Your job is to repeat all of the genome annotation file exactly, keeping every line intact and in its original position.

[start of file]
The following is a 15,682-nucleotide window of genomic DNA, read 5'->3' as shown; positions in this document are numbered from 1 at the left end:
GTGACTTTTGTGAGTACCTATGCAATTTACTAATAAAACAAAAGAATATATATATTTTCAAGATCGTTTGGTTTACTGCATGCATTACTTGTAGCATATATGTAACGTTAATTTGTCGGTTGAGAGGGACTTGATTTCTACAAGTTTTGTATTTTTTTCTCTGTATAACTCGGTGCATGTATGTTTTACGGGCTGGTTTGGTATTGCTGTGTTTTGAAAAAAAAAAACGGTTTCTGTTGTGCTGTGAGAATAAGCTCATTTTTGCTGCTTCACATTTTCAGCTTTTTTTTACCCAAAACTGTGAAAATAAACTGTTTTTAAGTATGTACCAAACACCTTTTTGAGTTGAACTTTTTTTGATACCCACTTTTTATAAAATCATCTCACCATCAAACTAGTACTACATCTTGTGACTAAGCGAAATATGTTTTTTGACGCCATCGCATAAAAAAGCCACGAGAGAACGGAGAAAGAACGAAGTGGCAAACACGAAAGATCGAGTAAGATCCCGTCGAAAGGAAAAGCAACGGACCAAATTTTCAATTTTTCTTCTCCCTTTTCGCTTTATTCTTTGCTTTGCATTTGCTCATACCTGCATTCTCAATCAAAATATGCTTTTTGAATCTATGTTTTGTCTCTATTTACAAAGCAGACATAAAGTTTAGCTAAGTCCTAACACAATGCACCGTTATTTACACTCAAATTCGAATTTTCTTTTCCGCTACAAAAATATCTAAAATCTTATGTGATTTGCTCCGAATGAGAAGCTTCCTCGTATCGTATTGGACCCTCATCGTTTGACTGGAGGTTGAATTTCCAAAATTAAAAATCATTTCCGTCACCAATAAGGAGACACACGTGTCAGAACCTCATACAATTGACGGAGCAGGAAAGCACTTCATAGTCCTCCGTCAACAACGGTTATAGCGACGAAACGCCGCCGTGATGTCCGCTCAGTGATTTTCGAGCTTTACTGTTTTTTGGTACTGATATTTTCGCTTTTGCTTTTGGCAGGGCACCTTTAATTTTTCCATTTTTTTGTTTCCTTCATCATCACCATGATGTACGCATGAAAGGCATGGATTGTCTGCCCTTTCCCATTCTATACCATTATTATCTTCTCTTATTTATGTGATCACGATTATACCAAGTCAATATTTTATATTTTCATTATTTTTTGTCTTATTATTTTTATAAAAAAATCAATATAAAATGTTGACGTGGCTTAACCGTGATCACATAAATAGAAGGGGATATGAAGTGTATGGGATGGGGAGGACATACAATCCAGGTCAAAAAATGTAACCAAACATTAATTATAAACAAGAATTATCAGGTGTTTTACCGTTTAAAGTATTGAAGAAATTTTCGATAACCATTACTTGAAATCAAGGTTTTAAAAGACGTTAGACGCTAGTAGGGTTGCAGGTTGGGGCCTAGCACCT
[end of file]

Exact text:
The following is a 15,682-nucleotide window of genomic DNA, read 5'->3' as shown; positions in this document are numbered from 1 at the left end:
GTGACTTTTGTGAGTACCTATGCAATTTACTAATAAAACAAAAGAATATATATATTTTCAAGATCGTTTGGTTTACTGCATGCATTACTTGTAGCATATATGTAACGTTAATTTGTCGGTTGAGAGGGACTTGATTTCTACAAGTTTTGTATTTTTTTCTCTGTATAACTCGGTGCATGTATGTTTTACGGGCTGGTTTGGTATTGCTGTGTTTTGAAAAAAAAAAACGGTTTCTGTTGTGCTGTGAGAATAAGCTCATTTTTGCTGCTTCACATTTTCAGCTTTTTTTTACCCAAAACTGTGAAAATAAACTGTTTTTAAGTATGTACCAAACACCTTTTTGAGTTGAACTTTTTTTGATACCCACTTTTTATAAAATCATCTCACCATCAAACTAGTACTACATCTTGTGACTAAGCGAAATATGTTTTTTGACGCCATCGCATAAAAAAGCCACGAGAGAACGGAGAAAGAACGAAGTGGCAAACACGAAAGATCGAGTAAGATCCCGTCGAAAGGAAAAGCAACGGACCAAATTTTCAATTTTTCTTCTCCCTTTTCGCTTTATTCTTTGCTTTGCATTTGCTCATACCTGCATTCTCAATCAAAATATGCTTTTTGAATCTATGTTTTGTCTCTATTTACAAAGCAGACATAAAGTTTAGCTAAGTCCTAACACAATGCACCGTTATTTACACTCAAATTCGAATTTTCTTTTCCGCTACAAAAATATCTAAAATCTTATGTGATTTGCTCCGAATGAGAAGCTTCCTCGTATCGTATTGGACCCTCATCGTTTGACTGGAGGTTGAATTTCCAAAATTAAAAATCATTTCCGTCACCAATAAGGAGACACACGTGTCAGAACCTCATACAATTGACGGAGCAGGAAAGCACTTCATAGTCCTCCGTCAACAACGGTTATAGCGACGAAACGCCGCCGTGATGTCCGCTCAGTGATTTTCGAGCTTTACTGTTTTTTGGTACTGATATTTTCGCTTTTGCTTTTGGCAGGGCACCTTTAATTTTTCCATTTTTTTGTTTCCTTCATCATCACCATGATGTACGCATGAAAGGCATGGATTGTCTGCCCTTTCCCATTCTATACCATTATTATCTTCTCTTATTTATGTGATCACGATTATACCAAGTCAATATTTTATATTTTCATTATTTTTTGTCTTATTATTTTTATAAAAAAATCAATATAAAATGTTGACGTGGCTTAACCGTGATCACATAAATAGAAGGGGATATGAAGTGTATGGGATGGGGAGGACATACAATCCAGGTCAAAAAATGTAACCAAACATTAATTATAAACAAGAATTATCAGGTGTTTTACCGTTTAAAGTATTGAAGAAATTTTCGATAACCATTACTTGAAATCAAGGTTTTAAAAGACGTTAGACGCTAGTAGGGTTGCAGGTTGGGGCCTAGCACCT